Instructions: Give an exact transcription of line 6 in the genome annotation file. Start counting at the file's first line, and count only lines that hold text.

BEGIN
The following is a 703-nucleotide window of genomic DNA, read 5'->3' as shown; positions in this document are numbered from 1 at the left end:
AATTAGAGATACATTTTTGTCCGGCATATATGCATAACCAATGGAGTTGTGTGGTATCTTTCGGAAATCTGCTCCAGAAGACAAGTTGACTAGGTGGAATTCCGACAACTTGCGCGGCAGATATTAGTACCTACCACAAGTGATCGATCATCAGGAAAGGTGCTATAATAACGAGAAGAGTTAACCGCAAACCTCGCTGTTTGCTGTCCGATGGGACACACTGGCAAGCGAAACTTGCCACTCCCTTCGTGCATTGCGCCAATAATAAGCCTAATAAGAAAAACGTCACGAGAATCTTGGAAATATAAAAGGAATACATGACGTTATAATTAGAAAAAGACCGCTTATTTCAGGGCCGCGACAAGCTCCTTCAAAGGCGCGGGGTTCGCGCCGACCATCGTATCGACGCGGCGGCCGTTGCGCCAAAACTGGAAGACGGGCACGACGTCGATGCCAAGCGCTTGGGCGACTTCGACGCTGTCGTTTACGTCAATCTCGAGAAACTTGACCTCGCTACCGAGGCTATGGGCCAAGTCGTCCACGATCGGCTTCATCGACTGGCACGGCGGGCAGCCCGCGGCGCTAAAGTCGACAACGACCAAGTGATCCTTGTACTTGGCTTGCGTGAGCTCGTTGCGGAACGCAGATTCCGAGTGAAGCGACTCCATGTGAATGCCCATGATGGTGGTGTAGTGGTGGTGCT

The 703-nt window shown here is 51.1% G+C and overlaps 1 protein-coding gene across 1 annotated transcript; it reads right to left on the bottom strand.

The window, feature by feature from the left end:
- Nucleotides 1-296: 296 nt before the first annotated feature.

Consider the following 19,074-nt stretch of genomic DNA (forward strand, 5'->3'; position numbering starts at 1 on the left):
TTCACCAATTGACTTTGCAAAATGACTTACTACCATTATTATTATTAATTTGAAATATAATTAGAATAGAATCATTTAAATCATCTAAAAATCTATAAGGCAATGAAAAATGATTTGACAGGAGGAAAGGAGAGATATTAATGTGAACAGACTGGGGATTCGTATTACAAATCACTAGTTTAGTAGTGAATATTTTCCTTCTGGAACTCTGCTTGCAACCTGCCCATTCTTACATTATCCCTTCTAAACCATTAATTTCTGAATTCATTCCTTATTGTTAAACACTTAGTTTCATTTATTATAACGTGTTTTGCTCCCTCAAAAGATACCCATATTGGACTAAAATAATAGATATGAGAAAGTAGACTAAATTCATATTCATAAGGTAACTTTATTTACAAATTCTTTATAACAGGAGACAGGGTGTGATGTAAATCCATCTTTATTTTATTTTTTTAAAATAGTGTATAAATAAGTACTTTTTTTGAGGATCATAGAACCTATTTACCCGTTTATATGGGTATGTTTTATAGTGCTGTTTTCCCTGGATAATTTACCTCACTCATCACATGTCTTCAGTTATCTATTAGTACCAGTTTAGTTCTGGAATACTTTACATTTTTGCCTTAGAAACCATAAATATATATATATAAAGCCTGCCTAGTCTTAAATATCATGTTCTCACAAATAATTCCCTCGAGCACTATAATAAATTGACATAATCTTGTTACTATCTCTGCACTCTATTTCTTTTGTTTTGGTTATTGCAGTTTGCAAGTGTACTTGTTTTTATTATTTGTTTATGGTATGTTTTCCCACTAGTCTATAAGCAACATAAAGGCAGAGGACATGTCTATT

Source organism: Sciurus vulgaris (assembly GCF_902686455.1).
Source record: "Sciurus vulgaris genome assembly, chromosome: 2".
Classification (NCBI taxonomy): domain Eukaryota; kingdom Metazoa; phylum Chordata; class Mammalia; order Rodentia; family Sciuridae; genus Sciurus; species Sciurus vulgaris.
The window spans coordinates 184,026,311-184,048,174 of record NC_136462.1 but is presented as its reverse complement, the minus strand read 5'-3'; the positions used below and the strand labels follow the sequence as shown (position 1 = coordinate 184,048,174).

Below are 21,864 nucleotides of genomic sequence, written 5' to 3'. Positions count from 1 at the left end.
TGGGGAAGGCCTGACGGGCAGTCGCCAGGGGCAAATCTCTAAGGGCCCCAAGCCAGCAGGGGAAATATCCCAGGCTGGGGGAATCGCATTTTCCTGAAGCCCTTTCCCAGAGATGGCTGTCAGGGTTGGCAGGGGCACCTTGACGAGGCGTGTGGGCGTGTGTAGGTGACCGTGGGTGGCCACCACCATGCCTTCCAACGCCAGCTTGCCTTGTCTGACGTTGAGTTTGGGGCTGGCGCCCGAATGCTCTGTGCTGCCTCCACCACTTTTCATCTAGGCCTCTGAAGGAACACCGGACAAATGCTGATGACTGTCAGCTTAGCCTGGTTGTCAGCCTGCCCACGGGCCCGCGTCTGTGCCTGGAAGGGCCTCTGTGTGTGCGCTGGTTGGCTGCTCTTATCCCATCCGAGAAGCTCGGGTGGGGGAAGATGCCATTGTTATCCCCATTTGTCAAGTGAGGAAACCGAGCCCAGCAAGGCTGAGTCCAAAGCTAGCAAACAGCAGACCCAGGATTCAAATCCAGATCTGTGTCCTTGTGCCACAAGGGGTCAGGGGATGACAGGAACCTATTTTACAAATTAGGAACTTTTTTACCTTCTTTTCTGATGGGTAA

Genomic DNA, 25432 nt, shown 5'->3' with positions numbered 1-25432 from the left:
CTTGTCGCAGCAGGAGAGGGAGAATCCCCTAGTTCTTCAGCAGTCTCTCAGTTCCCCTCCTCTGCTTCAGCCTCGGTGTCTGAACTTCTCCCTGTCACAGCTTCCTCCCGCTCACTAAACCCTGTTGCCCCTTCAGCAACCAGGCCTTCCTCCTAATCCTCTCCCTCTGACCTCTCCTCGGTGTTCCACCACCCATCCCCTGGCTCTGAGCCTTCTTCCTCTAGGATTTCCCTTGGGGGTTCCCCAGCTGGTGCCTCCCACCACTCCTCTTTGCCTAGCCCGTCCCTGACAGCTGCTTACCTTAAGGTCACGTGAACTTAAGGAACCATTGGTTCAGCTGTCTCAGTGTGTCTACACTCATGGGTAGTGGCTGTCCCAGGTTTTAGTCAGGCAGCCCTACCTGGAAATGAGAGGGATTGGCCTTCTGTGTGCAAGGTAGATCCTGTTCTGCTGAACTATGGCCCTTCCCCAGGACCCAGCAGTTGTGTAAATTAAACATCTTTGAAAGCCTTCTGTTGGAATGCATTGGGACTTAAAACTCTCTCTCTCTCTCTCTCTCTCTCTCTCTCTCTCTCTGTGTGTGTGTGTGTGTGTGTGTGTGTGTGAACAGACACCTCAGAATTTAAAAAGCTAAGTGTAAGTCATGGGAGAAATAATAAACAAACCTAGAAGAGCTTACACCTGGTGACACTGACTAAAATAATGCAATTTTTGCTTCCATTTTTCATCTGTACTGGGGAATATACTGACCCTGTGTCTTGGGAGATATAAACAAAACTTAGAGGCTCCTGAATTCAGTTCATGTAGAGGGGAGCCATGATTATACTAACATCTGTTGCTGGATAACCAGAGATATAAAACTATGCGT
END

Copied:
Consider the following 19,074-nt stretch of genomic DNA (forward strand, 5'->3'; position numbering starts at 1 on the left):